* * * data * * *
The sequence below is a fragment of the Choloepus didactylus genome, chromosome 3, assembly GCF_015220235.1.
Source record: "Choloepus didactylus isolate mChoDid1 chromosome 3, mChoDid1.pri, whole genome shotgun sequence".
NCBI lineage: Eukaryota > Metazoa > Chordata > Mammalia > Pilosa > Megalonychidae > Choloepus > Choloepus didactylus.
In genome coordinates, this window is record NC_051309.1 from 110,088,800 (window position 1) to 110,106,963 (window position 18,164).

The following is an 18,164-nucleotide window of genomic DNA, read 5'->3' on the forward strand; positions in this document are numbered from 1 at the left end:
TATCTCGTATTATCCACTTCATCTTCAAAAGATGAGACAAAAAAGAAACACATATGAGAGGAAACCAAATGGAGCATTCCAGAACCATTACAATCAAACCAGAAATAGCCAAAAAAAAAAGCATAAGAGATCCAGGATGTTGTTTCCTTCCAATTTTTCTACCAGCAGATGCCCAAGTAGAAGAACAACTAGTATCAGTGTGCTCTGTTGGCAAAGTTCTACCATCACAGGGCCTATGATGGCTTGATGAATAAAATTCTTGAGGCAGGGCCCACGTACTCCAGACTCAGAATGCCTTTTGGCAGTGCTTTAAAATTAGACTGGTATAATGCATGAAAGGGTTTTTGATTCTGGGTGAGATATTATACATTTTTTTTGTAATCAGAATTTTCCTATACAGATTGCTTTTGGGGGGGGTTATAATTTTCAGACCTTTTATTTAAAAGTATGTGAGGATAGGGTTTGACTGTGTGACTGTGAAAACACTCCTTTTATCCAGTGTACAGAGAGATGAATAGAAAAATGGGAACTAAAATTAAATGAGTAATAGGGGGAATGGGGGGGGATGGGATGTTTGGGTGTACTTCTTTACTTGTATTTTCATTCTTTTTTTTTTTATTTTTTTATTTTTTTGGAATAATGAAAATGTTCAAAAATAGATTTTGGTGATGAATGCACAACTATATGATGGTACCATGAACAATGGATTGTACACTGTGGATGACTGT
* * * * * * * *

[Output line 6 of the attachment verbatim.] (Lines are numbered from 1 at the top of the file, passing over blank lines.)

TATCTCGTATTATCCACTTCATCTTCAAAAGATGAGACAAAAAAGAAACACATATGAGAGGAAACCAAATGGAGCATTCCAGAACCATTACAATCAAACCAGAAATAGCCAAAAAAAAAAGCATAAGAGATCCAGGATGTTGTTTCCTTCCAATTTTTCTACCAGCAGATGCCCAAGTAGAAGAACAACTAGTATCAGTGTGCTCTGTTGGCAAAGTTCTACCATCACAGGGCCTATGATGGCTTGATGAATAAAATTCTTGAGGCAGGGCCCACGTACTCCAGACTCAGAATGCCTTTTGGCAGTGCTTTAAAATTAGACTGGTATAATGCATGAAAGGGTTTTTGATTCTGGGTGAGATATTATACATTTTTTTTGTAATCAGAATTTTCCTATACAGATTGCTTTTGGGGGGGGTTATAATTTTCAGACCTTTTATTTAAAAGTATGTGAGGATAGGGTTTGACTGTGTGACTGTGAAAACACTCCTTTTATCCAGTGTACAGAGAGATGAATAGAAAAATGGGAACTAAAATTAAATGAGTAATAGGGGGAATGGGGGGGGATGGGATGTTTGGGTGTACTTCTTTACTTGTATTTTCATTCTTTTTTTTTTTATTTTTTTATTTTTTTGGAATAATGAAAATGTTCAAAAATAGATTTTGGTGATGAATGCACAACTATATGATGGTACCATGAACAATGGATTGTACACTGTGGATGACTGT